Michael Urie is always a delight to watch, so it should come as no surprise that he's also a delight to talk to. While his most recent Broadway credit was the uproarious comedy Chicken & Biscuits, he's been busy Off-Broadway and beyond: in the new Apple TV+ comedy Shrinking (created by Brett Goldstein, Bill Lawrence, and Jason Segel) which premieres January 27, and in the modern Jacobean Revenge Comedy Jane Anger (written by Talene Monahan), in which he plays a narcissistic, melodramatic William Shakespeare. After an Off-Broadway run, the show is headed to D.C.'s Shakespeare Theatre Company—where Urie previously played Hamlet. Somewhere between all these stage and screen gigs, Urie took a few moments to share with us what he loves about Jane Anger, how he found his footing among Shrinking's cast of film and TV all-stars, and why Single All the Way is still spreading holiday cheer.
You’re no stranger to Shakespeare, most notably having played Hamlet in D.C. Has any of that Shakespearean training come in handy for Jane Anger?
Oh yeah, for sure. Talene Monahan, who wrote the play, is just a fantastic writer, and her dialogue is huge: long sentences, big words, tongue-twisters, and verbal gymnastics. In Shakespeare, especially when you play a role like Hamlet, you have to take big breaths and get to the end of long sentences, but at the same time convey a specific thought using words that we don’t use, or putting them together in ways that we don’t do in our lives anymore. She's managed to find a way to create something that sounds like Shakespeare yet is very modern. She uses a lot of modern words, and a lot of modern sensibilities, and sometimes the lines are very anachronistic, very much us today, but then other times it sounds like something Shakespeare might have said. Being able to draw on the training we have from doing actual Shakespeare plays has been invaluable. Also the stamina it takes to do a Shakespeare play is very different than the stamina it would take to do a lyrical kitchen sink drama, although that is also challenging. Having to do something big, physical, sword fights or whatever, that's all stuff we had to draw on for this—which is kind of non-stop bouncing all over our set. There are even some physical stunts in this play. So yeah, we definitely have to train like it’s Shakespeare.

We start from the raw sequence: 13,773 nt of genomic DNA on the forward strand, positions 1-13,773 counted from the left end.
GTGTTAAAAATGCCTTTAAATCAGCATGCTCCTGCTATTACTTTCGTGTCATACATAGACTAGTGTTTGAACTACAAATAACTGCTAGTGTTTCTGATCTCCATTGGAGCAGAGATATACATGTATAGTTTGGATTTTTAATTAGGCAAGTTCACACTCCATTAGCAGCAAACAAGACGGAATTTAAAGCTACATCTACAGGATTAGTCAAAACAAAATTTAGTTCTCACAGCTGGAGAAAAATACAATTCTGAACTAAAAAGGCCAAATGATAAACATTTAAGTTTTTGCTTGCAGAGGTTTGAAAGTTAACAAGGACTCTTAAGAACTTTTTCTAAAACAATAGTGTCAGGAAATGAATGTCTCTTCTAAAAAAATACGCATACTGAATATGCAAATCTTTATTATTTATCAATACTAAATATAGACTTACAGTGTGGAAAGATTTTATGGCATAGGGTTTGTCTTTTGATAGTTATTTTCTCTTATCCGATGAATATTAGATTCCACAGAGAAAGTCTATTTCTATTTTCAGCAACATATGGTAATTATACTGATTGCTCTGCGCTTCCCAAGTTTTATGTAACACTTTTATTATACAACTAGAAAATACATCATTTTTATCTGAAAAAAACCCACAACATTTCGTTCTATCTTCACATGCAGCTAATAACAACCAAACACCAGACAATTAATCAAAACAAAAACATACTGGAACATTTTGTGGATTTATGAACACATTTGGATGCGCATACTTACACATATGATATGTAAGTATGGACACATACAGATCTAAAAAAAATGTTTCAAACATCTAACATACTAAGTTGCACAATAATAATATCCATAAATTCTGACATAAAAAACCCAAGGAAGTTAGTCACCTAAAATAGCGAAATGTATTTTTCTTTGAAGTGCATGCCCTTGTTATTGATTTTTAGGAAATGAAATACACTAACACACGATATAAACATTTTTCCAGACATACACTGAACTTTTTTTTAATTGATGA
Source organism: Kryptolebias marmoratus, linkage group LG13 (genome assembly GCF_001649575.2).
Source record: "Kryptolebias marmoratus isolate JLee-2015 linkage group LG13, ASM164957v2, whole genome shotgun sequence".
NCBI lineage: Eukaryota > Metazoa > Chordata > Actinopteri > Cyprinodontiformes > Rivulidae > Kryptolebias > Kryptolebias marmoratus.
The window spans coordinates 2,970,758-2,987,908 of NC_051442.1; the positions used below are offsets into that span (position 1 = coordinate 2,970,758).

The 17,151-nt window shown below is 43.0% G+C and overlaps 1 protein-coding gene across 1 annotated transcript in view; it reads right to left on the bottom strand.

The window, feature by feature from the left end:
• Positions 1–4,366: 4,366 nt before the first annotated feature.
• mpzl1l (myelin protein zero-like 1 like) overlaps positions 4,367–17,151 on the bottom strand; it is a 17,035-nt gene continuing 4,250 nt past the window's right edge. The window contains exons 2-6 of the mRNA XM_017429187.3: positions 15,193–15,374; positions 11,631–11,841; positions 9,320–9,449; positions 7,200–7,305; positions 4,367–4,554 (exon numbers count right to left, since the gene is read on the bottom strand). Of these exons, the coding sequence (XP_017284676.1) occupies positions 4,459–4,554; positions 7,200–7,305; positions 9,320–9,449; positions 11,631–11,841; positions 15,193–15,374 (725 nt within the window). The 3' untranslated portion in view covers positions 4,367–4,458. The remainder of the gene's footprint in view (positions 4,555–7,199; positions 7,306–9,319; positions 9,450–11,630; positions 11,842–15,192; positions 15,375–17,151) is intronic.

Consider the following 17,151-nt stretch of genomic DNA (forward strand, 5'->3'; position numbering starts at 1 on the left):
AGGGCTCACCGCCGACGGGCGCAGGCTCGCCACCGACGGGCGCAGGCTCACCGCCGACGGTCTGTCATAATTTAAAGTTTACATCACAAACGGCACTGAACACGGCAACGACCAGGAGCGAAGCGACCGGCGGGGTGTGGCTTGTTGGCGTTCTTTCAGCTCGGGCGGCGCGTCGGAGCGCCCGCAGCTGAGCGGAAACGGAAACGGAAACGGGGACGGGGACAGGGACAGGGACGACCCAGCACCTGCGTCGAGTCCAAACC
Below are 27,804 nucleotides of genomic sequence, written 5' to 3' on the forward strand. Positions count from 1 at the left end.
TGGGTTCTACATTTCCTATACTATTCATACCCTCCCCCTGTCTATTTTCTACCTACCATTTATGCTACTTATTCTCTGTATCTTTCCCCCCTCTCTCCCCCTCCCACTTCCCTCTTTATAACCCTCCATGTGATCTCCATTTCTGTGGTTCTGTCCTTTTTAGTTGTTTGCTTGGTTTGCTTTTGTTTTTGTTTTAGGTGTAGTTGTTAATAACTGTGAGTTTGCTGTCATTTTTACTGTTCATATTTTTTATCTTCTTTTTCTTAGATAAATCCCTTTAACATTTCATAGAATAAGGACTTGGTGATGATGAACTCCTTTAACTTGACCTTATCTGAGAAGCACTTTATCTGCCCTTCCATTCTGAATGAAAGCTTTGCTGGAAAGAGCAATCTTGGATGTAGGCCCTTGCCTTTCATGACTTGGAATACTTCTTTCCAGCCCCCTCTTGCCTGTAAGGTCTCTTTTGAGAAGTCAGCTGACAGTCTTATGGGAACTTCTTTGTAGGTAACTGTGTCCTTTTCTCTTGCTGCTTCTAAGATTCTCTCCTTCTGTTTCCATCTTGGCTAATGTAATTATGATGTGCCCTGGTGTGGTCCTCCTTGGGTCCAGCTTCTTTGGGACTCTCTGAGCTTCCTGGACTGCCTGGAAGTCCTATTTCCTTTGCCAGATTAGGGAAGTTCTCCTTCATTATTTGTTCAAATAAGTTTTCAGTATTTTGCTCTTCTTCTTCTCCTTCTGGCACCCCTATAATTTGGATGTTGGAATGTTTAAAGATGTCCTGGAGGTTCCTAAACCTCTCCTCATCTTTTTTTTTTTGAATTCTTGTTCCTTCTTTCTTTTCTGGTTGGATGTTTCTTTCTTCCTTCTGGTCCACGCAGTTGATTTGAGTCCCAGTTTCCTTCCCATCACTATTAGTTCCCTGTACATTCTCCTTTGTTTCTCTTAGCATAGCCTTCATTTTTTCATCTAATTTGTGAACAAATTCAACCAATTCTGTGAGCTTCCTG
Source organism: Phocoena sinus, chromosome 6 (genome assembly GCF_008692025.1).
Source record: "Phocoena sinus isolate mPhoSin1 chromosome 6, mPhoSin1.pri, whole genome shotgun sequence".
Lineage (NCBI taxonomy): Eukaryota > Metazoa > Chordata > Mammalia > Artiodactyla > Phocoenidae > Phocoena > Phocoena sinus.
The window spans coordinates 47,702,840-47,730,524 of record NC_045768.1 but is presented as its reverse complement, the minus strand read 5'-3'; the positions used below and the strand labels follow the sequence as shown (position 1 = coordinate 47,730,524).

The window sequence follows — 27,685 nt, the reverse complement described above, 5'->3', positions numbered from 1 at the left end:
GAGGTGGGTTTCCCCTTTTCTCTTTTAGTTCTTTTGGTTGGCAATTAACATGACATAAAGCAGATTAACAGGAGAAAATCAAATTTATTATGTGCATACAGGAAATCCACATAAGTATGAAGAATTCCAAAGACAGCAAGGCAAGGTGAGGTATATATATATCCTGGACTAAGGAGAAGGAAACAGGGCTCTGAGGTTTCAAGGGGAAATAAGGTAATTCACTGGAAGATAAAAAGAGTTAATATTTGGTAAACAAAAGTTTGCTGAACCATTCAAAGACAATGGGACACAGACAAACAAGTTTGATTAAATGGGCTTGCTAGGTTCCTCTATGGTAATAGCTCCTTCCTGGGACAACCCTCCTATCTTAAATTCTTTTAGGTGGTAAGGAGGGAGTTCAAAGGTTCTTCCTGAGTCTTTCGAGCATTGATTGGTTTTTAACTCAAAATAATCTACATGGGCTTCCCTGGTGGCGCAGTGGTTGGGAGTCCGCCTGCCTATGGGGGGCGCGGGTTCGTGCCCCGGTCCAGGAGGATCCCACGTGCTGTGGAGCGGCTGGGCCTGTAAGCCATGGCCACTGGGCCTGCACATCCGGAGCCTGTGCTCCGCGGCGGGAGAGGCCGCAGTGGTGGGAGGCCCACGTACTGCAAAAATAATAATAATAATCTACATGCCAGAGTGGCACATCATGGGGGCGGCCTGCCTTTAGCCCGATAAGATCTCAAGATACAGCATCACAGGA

You get to perform alongside your real-life partner Ryan Spahn in this show. What’s that been like?
We really like working together. We’ve done it many times over the years. In fact he was in Hamlet—when I played Hamlet he played Rosencrantz. And we both went to Juilliard, not at the same time, but we both went. So we approach things in a very similar way, and we just really love this play. I think it might be a little different if we were doing a sad play or a play where we were fighting for real. This play is incredibly smart and very much about something, but it’s silly, and very fun, so we really enjoy each other. Talene is one of our best friends, and Amelia has become one of our best friends, so the four of us are like kids. It’s really, really fun.
The Shakespeare in Jane Anger feels a lot of pressure to both outperform his competitors and top his past successes. As a performer who’s had a lot of past success in various projects, do you ever feel that?